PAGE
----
The trial of colonel Yury Budanov, who is indicted for murdering Chechen girl Elza Kungayev, will continue next Monday, April 27. Stanislav Markelov, the Kungayevs’ new lawyer, is supposed to become familiar with the files of Budanov's case. The former lawyer, Abdullah Khamzayev, is surprised with Kungayevs’ new attorney. Khamzayev claimed that he did not break the contract, but simply asked the court to delay the consideration of the case until he recovers. Khamzayev has no idea who hired the new lawyer, because Kungayev’s father is in the TB hospital in Nazran (Ingushetia’s capital) and her mother never comes to attend court sessions. It seems that Markelov came to the court and appointed himself as the Kungayevs’ lawyer. However, there was a telegram read out during the litigation about the change of the lawyer; the telegram was signed by the aggrieved party.
If Budanov is set free, they are not likely to understand this in Chechnya. Elza Kungayev is an innocent victim for Chechens, and such a decision would de facto imply the obvious innocence of military men. This is exactly what Russian media outlets believe. The state acknowledged that it was unable to stop looters and commission military chiefs to consider Chechen civilians as the people of full value. On the other hand, the soldiers have their own truth. The Russian army totally supports Budanov. He is an honest and brave military man, so no matter what he did, he shouldn't be in prison.
Colonel Budanov’s guilt can be estimated objectively only on the basis of the total picture of what is going on in Chechnya. Chechen gunmen make videos about the war: countless executions of Russian soldiers and of their mothers who go to Chechnya to seek their sons. Sometimes Russian military men find these tapes. Russian journalist Yury Yuryev wrote about one of them: “A Russian soldier is lying on his left side tied up. There is a Chechen guerrilla bending over him and holding a big knife in his hand. He lifts the soldier’s head and starts cutting it off, but not completely. The head stops moving, but the body is convulsing. A younger bandit wants to shoot the body dead, but the cutthroat says, “Don’t!". Then, they drag the soldier's convulsing body to a grave and bury him alive there.”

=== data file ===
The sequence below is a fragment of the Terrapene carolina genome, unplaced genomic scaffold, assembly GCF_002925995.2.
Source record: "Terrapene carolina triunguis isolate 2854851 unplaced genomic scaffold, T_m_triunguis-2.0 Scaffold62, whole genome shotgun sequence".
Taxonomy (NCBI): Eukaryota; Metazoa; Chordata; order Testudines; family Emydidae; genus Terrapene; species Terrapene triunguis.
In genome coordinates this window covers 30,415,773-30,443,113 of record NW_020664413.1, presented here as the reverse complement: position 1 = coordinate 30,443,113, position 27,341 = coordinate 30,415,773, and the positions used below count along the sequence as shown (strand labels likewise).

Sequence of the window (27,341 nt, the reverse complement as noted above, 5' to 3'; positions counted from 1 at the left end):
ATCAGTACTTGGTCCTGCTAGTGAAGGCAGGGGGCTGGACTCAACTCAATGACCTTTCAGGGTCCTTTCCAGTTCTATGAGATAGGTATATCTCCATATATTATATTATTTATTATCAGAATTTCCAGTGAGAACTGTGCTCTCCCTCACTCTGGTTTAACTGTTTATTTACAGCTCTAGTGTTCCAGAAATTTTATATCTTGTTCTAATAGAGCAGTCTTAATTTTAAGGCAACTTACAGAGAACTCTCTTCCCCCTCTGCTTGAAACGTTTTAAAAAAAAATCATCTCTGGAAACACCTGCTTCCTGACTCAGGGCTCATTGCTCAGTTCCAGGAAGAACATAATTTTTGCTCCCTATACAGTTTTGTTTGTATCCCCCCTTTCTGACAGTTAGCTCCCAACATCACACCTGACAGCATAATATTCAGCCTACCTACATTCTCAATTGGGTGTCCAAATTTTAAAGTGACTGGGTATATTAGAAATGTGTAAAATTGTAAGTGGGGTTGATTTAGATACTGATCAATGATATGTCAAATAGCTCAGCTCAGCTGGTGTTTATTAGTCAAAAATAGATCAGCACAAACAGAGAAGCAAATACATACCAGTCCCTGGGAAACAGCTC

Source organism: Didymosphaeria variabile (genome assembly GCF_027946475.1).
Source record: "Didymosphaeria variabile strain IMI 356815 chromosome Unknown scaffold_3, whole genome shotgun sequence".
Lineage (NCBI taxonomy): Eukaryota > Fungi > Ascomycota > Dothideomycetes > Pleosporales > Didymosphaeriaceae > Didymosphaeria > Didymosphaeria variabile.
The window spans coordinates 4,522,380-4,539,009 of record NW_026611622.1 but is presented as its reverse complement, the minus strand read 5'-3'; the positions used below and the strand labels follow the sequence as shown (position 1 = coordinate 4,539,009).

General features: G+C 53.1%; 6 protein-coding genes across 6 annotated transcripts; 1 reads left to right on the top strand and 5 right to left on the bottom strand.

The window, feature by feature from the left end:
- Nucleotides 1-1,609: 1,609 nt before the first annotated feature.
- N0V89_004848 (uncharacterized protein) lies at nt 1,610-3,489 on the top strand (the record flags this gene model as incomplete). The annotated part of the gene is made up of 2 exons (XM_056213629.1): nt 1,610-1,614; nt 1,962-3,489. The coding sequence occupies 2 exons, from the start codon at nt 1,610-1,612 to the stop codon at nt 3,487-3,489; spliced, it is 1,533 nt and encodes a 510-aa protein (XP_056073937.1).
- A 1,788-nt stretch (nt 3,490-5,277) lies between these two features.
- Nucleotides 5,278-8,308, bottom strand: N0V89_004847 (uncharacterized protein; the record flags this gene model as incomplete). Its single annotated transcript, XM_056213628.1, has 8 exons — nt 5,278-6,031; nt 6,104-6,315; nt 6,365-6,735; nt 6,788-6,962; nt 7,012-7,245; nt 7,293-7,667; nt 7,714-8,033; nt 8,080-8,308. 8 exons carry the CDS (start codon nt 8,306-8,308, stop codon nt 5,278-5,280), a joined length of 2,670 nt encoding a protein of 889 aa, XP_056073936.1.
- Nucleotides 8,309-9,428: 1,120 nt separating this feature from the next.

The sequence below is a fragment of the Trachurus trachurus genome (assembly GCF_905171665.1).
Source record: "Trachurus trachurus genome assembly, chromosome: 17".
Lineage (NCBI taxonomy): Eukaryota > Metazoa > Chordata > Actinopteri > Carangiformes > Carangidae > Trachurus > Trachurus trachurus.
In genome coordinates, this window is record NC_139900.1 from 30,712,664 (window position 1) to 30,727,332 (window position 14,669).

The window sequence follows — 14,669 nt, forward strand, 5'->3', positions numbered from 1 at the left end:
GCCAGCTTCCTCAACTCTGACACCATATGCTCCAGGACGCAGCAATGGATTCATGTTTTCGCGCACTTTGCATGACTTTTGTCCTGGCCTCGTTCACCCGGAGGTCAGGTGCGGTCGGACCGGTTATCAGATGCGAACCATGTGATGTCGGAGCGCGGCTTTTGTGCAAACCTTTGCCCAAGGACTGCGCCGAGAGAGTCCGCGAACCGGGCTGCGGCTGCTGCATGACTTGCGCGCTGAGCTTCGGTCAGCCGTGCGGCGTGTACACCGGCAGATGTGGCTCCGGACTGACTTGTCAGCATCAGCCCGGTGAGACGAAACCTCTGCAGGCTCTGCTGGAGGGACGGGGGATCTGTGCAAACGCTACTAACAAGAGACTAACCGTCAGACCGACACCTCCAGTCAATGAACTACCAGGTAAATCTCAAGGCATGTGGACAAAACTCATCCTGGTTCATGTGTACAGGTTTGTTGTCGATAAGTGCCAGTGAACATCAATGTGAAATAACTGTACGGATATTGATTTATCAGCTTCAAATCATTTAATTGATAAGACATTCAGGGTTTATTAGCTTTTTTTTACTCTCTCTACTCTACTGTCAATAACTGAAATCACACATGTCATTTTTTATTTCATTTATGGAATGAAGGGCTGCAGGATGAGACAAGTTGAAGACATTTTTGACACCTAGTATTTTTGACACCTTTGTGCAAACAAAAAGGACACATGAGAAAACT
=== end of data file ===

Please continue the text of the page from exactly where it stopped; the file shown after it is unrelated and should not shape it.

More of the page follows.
A lot of people who see that truth of the Chechen war cannot handle it and have nervous breakdowns, even military men. A lot of men, who served in Chechnya, cannot return home to lead a peaceful life, many of them have the so-called “Chechen syndrome.” Therefore, such people think that Budanov’s crime (he choked the Chechen girl in a fit of rage) pales in comparison. Why is it that a Russian colonel has been in jail for three years already, but the leaders of the Chechen terrorists are still free and their gunmen are trying to win the confidence of the Chechen government
There has recently been some law and order established in Chechnya, to put in mildly, of course. This is not about Budanov or about his crime; this is about the government and the policy that this government is running. Budanov’s defense believes that the colonel will not be set free. The most important thing now is to properly estimate the extent of Budanov’s guilt and issue the adequate punishment.
The colonel’s lawyer, Anatoly Mukhin, has said that “Budanov was supposed to have his military service restricted due to the many shellshocks that he survived. A medical committee was supposed to carry out an examination and come to a conclusion, but they did not do it."
Therefore, Budanov was serving in Chechnya. Medical experts concluded that he was under the influence of the temporary insanity during the moment of his crime. Then, there is another question: how could he have been appointed commander of a regiment then?
This is a question to the state, this is a problem of the state, and the state realizes this. That is why it cannot convict colonel Budanov, a man that was sent to war. Some people think that the best way out of the situation would be to convict the colonel, but then grant him a pardon. This is like “good for you, and good for me.”
Sergey Stefanov PRAVDA.Ru
Translated by Dmitry Sudakov